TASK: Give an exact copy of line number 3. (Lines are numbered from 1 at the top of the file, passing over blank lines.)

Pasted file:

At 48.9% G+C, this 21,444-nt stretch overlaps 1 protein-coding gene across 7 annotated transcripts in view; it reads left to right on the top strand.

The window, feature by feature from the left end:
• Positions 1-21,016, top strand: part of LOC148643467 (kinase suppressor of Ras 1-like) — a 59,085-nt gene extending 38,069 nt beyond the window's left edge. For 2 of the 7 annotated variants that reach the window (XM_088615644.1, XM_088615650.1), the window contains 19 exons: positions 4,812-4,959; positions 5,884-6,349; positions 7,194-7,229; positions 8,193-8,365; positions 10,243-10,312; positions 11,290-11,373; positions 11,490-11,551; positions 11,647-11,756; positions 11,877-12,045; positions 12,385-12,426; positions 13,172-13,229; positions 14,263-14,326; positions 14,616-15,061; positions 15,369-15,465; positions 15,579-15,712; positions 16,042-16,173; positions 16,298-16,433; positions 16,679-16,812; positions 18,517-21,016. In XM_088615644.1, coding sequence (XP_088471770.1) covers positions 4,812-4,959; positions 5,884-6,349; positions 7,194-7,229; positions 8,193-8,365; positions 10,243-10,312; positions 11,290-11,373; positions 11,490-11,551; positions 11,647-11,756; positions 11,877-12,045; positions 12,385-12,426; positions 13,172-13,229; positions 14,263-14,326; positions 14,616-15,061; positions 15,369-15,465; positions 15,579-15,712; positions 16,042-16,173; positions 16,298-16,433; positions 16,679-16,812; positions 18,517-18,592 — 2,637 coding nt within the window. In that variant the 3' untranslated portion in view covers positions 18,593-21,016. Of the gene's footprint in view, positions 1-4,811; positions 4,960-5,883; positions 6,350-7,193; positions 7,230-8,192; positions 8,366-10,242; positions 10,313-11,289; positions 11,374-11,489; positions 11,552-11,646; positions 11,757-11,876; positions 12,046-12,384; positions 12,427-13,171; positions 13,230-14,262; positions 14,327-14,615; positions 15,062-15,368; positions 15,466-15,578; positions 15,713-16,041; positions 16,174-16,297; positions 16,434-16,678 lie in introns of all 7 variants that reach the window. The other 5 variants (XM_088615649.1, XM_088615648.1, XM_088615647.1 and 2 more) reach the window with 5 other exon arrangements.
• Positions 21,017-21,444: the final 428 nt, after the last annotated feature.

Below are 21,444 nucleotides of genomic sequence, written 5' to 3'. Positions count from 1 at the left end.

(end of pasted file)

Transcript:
• Positions 1-21,016, top strand: part of LOC148643467 (kinase suppressor of Ras 1-like) — a 59,085-nt gene extending 38,069 nt beyond the window's left edge. For 2 of the 7 annotated variants that reach the window (XM_088615644.1, XM_088615650.1), the window contains 19 exons: positions 4,812-4,959; positions 5,884-6,349; positions 7,194-7,229; positions 8,193-8,365; positions 10,243-10,312; positions 11,290-11,373; positions 11,490-11,551; positions 11,647-11,756; positions 11,877-12,045; positions 12,385-12,426; positions 13,172-13,229; positions 14,263-14,326; positions 14,616-15,061; positions 15,369-15,465; positions 15,579-15,712; positions 16,042-16,173; positions 16,298-16,433; positions 16,679-16,812; positions 18,517-21,016. In XM_088615644.1, coding sequence (XP_088471770.1) covers positions 4,812-4,959; positions 5,884-6,349; positions 7,194-7,229; positions 8,193-8,365; positions 10,243-10,312; positions 11,290-11,373; positions 11,490-11,551; positions 11,647-11,756; positions 11,877-12,045; positions 12,385-12,426; positions 13,172-13,229; positions 14,263-14,326; positions 14,616-15,061; positions 15,369-15,465; positions 15,579-15,712; positions 16,042-16,173; positions 16,298-16,433; positions 16,679-16,812; positions 18,517-18,592 — 2,637 coding nt within the window. In that variant the 3' untranslated portion in view covers positions 18,593-21,016. Of the gene's footprint in view, positions 1-4,811; positions 4,960-5,883; positions 6,350-7,193; positions 7,230-8,192; positions 8,366-10,242; positions 10,313-11,289; positions 11,374-11,489; positions 11,552-11,646; positions 11,757-11,876; positions 12,046-12,384; positions 12,427-13,171; positions 13,230-14,262; positions 14,327-14,615; positions 15,062-15,368; positions 15,466-15,578; positions 15,713-16,041; positions 16,174-16,297; positions 16,434-16,678 lie in introns of all 7 variants that reach the window. The other 5 variants (XM_088615649.1, XM_088615648.1, XM_088615647.1 and 2 more) reach the window with 5 other exon arrangements.